The incidence of Vanilla stems from the North American region. It is also native to Guatemala, Belize, and Mexico. The growth of vanilla is generally profound in tropical countries since it needs a constant dry and sunny climate to grow without pests and diseases. However, you need to realize that vanilla grows as creeper vines.
Generally, the vines grow in a zig-zag manner and have elliptic leaves, which make them a worthy choice for you to look into. The unique thing about a vanilla plant is the process of pollination.
You have to wait for a few years for the plant to bear white-, greenish- or yellow-colored flowers, which grow for a day and need to be pollinated during that period. If no pollination occurs, the flowers eventually droop.
However, if the pollination is successful, the vanilla plant starts bearing the fruits. A first look at the fruit resembles that of a banana and it takes over 6 months more for the fruit to mature and be harvested after that.
The aged and matured vanilla pods are then harvested and cured for the final extraction and usage. Once the vanilla seeds are extracted, the rest of the pod is macerated and then distilled to extract alcohol.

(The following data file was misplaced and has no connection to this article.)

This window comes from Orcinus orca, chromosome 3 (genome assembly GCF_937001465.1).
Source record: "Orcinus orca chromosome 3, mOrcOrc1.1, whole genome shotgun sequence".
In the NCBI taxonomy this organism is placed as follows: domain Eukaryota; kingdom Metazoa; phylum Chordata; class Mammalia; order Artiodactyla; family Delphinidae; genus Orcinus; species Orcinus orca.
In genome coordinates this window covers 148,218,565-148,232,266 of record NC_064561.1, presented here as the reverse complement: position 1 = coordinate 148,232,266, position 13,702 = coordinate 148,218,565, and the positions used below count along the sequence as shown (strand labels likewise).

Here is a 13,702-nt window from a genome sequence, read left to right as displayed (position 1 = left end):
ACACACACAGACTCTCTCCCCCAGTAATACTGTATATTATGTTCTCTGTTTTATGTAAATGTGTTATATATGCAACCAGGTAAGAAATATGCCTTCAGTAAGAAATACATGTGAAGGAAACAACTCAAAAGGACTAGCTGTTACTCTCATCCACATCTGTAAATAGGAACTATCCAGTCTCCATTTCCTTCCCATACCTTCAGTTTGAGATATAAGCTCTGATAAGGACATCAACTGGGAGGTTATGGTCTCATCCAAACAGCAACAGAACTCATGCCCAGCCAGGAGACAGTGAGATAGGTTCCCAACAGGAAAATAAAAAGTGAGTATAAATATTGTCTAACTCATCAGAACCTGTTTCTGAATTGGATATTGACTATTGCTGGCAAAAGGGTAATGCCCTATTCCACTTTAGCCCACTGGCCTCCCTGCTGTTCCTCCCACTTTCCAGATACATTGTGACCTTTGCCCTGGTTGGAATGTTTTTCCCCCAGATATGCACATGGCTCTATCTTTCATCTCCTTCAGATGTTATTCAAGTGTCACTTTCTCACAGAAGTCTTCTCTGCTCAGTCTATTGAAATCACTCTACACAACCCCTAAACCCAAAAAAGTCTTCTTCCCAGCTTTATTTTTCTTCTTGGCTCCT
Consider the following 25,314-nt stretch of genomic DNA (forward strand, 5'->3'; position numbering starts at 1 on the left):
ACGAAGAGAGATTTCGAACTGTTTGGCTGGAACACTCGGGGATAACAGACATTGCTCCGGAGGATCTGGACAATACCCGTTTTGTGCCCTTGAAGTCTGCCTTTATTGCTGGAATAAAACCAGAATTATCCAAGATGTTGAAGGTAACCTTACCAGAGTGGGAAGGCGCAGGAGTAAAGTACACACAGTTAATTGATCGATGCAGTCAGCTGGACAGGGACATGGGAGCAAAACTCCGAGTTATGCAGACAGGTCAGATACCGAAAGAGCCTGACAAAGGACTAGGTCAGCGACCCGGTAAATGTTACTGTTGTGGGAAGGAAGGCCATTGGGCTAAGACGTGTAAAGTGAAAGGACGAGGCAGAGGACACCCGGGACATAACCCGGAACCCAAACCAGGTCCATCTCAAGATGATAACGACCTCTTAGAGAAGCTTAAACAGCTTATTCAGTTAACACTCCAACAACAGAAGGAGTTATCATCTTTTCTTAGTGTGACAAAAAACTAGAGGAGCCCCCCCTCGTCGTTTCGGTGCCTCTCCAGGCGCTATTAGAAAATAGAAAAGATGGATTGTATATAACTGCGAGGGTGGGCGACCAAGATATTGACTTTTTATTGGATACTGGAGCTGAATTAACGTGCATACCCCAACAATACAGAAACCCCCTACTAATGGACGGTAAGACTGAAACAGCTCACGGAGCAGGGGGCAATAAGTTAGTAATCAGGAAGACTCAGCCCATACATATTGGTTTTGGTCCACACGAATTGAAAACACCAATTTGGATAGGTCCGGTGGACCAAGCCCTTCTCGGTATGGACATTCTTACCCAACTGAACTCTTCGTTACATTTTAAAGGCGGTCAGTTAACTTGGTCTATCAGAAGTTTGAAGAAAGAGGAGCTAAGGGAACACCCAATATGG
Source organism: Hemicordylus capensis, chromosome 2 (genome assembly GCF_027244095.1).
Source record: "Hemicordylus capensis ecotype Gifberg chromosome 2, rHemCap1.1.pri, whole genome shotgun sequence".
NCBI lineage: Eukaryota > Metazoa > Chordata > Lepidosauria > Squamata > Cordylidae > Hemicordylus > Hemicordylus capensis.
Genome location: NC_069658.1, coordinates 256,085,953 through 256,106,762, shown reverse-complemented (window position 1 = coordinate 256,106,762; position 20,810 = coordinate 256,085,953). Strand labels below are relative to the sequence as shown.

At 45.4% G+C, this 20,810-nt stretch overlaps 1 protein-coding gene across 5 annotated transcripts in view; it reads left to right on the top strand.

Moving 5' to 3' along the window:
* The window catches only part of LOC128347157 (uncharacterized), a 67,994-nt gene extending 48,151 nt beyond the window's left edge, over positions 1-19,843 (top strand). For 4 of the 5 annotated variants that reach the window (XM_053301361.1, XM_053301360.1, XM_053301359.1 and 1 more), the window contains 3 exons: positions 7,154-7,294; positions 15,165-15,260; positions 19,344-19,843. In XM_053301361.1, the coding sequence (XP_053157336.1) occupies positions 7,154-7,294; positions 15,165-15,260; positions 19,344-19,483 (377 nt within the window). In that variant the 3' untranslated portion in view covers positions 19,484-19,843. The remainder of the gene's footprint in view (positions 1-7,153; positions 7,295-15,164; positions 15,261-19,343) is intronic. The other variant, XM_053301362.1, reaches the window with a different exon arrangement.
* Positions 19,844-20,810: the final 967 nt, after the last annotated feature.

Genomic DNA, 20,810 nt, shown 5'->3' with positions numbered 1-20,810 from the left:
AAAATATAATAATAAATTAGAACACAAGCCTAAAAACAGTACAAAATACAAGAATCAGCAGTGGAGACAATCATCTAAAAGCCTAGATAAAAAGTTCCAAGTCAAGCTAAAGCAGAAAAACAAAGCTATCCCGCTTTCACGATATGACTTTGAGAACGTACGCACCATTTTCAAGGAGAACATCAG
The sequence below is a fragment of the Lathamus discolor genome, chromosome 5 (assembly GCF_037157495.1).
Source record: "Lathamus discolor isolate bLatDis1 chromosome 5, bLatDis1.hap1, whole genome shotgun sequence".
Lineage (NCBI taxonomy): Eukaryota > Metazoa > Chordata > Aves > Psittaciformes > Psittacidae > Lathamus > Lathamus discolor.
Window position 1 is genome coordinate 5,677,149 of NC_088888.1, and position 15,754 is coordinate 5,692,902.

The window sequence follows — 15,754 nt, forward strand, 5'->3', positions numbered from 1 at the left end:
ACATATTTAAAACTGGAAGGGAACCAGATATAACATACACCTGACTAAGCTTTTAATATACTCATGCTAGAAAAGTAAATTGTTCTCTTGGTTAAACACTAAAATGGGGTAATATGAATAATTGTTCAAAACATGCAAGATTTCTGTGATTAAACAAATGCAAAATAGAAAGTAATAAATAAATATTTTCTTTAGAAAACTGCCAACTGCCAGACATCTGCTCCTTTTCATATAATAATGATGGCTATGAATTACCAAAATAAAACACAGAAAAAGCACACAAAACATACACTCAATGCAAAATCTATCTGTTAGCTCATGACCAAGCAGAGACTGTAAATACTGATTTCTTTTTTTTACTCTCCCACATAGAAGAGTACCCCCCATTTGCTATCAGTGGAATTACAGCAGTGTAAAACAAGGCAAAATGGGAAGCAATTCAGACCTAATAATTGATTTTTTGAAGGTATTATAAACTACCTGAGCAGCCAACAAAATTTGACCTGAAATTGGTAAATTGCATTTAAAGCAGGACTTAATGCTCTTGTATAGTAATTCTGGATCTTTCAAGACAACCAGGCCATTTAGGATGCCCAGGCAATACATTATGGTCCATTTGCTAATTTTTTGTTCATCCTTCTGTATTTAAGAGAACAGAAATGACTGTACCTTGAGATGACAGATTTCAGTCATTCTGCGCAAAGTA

What are the different types of Vanilla?
Unless you are a baking or vanilla connoisseur, chances are that you won’t know much about the different types of vanilla seeds that are available in the market. Typically, there are around five different types that have very distinguishable flavors once you try them all.
Here’s a breakdown of each:
- West Indian Vanilla
This type is one of the most popular and features large, glossy green leaves with long stems that grow up to 5 meters in length. They are typically found in Mexico and South Tropical America and are known for contributing to the majority of vanilla production. They produce larger pods as well.
- Flat-leaved vanilla
The Flat-leaved vanilla grows on one of the largest vanilla plants that you will come across. The cultivar grows up to 30 meters, which is quite promising. Unlike most of the other types of vanilla that grow in dried areas, this one needs tropical but swampy areas to grow in.
- Tahitian Vanilla